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Celebrating Our Educators on International Women’s Day!

Written by Melody Triumph
In honour of International Women’s Day, we are celebrating some of our brilliant women educators who have been champions of our programmes and who have delivered crucial training and resources to enhance education for the children we support.
In this blog, we interview two teachers from our EdTech Programme at Rainbow Primary School in South Africa and explore their perspectives on the importance and impact women have in education and particularly, for girls’ education.
Mandisa is the Foundation Phase (Grade R-3) Head of Department and she teaches Grade 3. She has been teaching for 22 years. 
Sharmee is also a Grade 3 teacher and she has been teaching for 7 years. 
As a woman and educator, why is International Women’s Day so important?

Mandisa: Since 1994 [when Apartheid ended in South Africa], women have been given the chance to lead and have leadership skills as a woman. In our classes, you can see the difference when a woman is present. When women become involved, you’ll notice the difference in how children learn.
 
Sharmee: In my opinion, it is very important to celebrate and to show the girls that there is appreciation for all women. As a mother, I know that being a mother is a thankless job and goes without appreciation. We ask ourselves the question: what are we doing this for? We need to celebrate women in many ways and to let girls know that all the hard work we put in is not going unnoticed. 
Also, all children grow exponentially in the classroom because of a woman’s touch. What we provide is positive reinforcement. 
 
How do you empower the girls you teach?
 
Mandisa: Firstly, we are laying the foundation for young girls. I remind them that their respect goes a long way because ‘you must respect yourselves so that others respect you.’ And beyond that it is important to respect their parents and teachers and every adult.  
I also emphasise education and how it can open doors and change their situation. They have the opportunity to change the situation they are in. To do that, they must try their hardest, come to school every day and listen to the teacher. 
Finally, I encourage them to be independent and to think and know things for themselves. We’re not all going to get married, that’s the reality for the girls here.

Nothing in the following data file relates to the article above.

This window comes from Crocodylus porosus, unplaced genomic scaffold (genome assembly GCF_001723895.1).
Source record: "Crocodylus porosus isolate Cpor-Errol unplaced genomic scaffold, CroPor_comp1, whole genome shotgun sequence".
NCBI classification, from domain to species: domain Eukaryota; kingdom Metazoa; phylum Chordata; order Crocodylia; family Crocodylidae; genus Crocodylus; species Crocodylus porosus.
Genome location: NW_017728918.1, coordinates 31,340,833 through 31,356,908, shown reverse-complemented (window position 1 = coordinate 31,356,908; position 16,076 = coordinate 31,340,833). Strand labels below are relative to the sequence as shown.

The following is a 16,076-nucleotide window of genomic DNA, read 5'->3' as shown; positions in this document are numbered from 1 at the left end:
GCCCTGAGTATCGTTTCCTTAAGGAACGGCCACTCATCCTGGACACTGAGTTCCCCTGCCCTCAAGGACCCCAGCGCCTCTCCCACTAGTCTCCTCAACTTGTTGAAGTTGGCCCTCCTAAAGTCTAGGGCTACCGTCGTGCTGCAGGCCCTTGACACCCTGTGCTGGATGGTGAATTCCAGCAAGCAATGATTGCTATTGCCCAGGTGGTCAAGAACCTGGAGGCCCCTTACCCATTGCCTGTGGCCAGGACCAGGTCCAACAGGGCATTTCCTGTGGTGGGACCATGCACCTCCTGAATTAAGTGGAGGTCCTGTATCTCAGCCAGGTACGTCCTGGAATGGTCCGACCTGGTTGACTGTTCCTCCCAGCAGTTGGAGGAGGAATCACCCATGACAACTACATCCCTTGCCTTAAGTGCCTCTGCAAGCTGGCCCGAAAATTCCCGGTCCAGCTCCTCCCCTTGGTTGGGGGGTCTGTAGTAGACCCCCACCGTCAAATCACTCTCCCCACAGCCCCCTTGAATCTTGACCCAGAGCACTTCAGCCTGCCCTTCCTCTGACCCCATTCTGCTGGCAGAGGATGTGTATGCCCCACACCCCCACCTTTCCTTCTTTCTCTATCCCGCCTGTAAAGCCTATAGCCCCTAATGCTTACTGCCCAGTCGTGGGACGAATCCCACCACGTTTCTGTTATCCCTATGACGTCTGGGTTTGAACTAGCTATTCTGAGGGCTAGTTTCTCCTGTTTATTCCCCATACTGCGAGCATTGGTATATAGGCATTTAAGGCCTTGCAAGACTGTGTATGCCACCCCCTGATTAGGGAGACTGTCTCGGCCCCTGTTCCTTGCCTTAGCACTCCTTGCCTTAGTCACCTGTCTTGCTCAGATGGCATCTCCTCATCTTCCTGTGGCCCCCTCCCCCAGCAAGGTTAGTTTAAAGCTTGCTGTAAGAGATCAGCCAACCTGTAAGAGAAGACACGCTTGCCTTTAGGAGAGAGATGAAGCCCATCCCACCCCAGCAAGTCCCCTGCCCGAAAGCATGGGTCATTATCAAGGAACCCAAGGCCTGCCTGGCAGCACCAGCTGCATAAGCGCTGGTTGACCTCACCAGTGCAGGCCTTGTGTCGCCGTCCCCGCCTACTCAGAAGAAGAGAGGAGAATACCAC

Sharmee: I love to teach my girls that the way you treat the world is how they treat you. Our girls come from different backgrounds, and some of them aren’t used to certain things. I try to teach them the values of self love and I use my personal experiences from my past to help them. I explain to them how to get to a point to change your life with education and empower yourself with knowledge. I also talk about how I’m going to lift myself out and lift my family up outside of school and how they can too. 
 
How has the Breteau Foundation’s work at Rainbow Primary changed education for girls?
 
Mandisa: It was a great pleasure for us to have those tablets because our area is poor. The tablets open up their minds to what’s happening in the world. We want our girls to be leaders of the future and for them to be able to do this, they need to know how to work with technology and develop those skills so that they can get jobs. 
The tablets also improve their focus, engagement and learning. It makes education for them easier and enjoyable. Alos, the girls end up taking these skills home and sharing their knowledge and experience with their parents. A lot of our parents at home don’t have cell phones and don’t know how to move from one app to another app. Our country is very behind in technology and our girls are helping by sharing their newly learned technology skills which helps us all move in a positive direction. 

Sharmee: We are living in a technological era. Moving forward, everything involves technology and in my opinion, the booming IT industry is very male dominated. We need to educate our girls with technology, how they can make money and what will sustain them in the future so that they can take part in the new world of work. Breteau Foundaton’s EdTech programme helped teach our girls how to do this. Being able to work on something as simple as a tablet empowers you to work on other things like computers, laptops and understand how things like programming work. Even though we aren’t doing that now, moving into a technological future means we need to empower and teach our girls to do these things. The Breteau Foundation allows us to prepare girls for this future.
We continue to recognise the importance of women like Mandisa and Sharmee in our programmes as they continue to remind us of the impact that they can make in how children learn and also, in preparing our girls for their futures. These two women are generous, committed and caring and whose investment in girls’ education has allowed the Breteau Foundation to empower girls and children with backgrounds and identities that may make access to education more difficult.
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